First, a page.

rcombinators is a parser combinator library without special magic. It aims to be both easy to use and reasonably fast, without using too much special syntax or macros.
You will notice two kinds of parsers that however differ only in minor aspects:
- Ones starting with a capital letter are
structs (such as
Sequence). You can create them using
ParserName::new(), or a specialized constructor method.
- Ones starting with a lower case letter (and in snake case, such as
string_of). Those are functions returning
Parserobjects combined from one or more elementary parsers.
The resulting objects implementing the
Parser trait are identical to use.
Note that not all primitives and combinators are exported at the crate level! Only "important" ones are.
Here's a short example of how to use it:
use rcombinators::combinators; use rcombinators::primitives; use rcombinators::ParseState; use rcombinators::Parser; // Goal: Parse the string between the parentheses, and then the float. let mut ps = ParseState::new("(a1b3c4) -1.25e-1"); let mut some_string = combinators::Alternative::new( (primitives::StringParser::new("xyz"), primitives::string_of("abcde12345", combinators::RepeatSpec::Min(1)))); let mut in_parens = combinators::Sequence::new( (primitives::StringParser::new("("), some_string, primitives::StringParser::new(")"))); assert_eq!(Ok( ("(".to_string(), "a1b3c4".to_string(), ")".to_string())), in_parens.parse(&mut ps)); // You can continue using a ParseState, for example when implementing your own parsers. let _ = primitives::whitespace().parse(&mut ps); // Parsers returned by functions such as float() should be cached when used more frequently. // This saves time due to not needing to construct the parsers repeatedly. assert_eq!(Ok(-0.125), primitives::float().parse(&mut ps));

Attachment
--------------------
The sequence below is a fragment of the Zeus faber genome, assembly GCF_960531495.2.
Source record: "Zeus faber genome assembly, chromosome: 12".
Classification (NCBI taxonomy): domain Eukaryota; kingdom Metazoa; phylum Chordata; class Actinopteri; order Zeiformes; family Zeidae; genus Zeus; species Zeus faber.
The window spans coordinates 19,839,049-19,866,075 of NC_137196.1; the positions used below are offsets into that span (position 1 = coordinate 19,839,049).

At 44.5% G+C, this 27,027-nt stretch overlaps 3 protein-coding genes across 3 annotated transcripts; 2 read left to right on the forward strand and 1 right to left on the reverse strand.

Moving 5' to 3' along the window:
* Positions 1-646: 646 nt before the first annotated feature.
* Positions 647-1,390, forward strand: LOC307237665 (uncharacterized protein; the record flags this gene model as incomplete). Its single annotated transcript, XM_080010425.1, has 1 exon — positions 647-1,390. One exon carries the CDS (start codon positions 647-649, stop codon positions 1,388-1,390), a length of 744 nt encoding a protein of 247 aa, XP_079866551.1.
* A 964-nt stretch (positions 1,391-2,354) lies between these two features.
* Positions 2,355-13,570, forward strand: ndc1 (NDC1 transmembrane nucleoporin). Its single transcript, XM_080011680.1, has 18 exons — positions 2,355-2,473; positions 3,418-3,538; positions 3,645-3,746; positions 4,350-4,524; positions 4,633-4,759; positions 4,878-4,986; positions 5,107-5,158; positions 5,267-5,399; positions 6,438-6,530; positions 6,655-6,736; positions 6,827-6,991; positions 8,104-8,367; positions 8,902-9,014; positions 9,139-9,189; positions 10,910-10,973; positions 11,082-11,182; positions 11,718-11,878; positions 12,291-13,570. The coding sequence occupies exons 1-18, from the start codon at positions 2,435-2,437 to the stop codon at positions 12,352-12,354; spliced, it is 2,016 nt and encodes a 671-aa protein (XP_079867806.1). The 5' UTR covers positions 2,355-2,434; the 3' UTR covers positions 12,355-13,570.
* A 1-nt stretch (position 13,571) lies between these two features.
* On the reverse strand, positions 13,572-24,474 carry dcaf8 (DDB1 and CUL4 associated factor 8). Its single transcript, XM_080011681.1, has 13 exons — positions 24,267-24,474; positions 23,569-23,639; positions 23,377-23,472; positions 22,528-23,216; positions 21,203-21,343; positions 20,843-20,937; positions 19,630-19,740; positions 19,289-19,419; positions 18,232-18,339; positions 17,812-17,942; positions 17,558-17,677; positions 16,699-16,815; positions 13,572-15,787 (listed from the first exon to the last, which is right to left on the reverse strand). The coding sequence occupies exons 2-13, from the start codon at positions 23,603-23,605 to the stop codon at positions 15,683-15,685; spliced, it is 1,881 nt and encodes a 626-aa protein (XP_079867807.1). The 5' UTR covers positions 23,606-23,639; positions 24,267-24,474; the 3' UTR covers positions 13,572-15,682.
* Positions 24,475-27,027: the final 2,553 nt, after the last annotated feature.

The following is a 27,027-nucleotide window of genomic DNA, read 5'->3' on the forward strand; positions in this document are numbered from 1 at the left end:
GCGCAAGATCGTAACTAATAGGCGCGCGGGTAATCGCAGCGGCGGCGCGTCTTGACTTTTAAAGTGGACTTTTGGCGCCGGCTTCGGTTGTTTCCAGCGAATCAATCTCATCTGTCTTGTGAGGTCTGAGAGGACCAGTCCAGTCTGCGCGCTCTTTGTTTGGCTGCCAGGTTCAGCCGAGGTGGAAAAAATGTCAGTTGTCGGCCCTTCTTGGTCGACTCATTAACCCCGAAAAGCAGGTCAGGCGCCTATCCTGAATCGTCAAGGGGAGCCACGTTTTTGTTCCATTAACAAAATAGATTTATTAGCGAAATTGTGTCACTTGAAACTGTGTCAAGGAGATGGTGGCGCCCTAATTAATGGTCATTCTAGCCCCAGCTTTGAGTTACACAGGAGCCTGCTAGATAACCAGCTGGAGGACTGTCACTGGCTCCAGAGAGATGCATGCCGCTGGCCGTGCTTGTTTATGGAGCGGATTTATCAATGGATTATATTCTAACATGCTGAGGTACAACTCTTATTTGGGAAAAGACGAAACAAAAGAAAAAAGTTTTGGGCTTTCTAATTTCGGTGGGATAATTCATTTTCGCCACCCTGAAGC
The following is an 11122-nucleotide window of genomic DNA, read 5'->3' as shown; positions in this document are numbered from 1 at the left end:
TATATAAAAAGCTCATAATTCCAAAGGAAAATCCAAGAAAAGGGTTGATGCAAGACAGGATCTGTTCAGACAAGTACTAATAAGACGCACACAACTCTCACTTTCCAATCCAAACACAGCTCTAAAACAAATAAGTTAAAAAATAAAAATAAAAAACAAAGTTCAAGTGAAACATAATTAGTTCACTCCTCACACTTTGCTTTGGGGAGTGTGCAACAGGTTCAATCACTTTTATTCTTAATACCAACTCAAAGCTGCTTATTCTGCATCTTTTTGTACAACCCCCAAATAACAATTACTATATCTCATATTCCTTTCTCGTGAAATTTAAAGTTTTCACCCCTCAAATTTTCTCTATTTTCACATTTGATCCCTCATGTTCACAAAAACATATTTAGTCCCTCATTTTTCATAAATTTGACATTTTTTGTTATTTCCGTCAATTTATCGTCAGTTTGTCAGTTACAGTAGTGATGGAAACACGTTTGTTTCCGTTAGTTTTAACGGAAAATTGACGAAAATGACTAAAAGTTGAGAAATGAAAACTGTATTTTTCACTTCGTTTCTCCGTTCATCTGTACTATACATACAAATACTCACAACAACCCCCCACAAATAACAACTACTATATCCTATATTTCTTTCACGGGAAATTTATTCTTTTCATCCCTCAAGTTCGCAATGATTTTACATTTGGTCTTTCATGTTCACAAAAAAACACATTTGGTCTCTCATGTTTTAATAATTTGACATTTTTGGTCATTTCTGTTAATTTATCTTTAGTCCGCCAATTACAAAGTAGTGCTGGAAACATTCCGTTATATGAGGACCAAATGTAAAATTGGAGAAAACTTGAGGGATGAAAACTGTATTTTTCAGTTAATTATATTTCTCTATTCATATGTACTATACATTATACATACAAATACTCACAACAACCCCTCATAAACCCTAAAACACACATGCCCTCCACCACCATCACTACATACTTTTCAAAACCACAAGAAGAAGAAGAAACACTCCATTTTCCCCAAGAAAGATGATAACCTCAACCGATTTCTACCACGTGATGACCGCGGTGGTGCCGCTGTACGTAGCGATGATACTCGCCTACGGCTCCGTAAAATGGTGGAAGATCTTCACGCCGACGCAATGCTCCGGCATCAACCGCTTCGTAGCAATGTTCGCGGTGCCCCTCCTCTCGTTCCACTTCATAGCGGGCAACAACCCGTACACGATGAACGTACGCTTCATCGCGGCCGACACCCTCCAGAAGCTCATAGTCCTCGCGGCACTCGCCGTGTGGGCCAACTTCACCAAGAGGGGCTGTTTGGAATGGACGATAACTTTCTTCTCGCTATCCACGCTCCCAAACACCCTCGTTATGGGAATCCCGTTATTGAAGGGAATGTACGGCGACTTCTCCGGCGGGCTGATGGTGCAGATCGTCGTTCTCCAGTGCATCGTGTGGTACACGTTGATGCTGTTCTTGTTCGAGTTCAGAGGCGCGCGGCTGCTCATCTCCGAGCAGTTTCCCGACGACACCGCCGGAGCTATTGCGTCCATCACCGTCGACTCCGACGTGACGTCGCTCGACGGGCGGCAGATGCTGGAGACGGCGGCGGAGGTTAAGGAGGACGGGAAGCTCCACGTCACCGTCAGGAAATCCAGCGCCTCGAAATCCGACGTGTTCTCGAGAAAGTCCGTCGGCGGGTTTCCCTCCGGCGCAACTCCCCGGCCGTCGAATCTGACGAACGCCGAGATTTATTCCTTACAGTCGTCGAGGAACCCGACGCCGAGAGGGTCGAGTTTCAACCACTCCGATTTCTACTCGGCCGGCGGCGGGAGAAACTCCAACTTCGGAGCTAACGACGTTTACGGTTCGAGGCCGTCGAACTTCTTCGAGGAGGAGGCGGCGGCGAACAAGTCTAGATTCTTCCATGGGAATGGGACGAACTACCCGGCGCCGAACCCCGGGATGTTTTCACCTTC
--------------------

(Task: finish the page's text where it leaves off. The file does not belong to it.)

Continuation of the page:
ParseState encapsulates a stream of chars.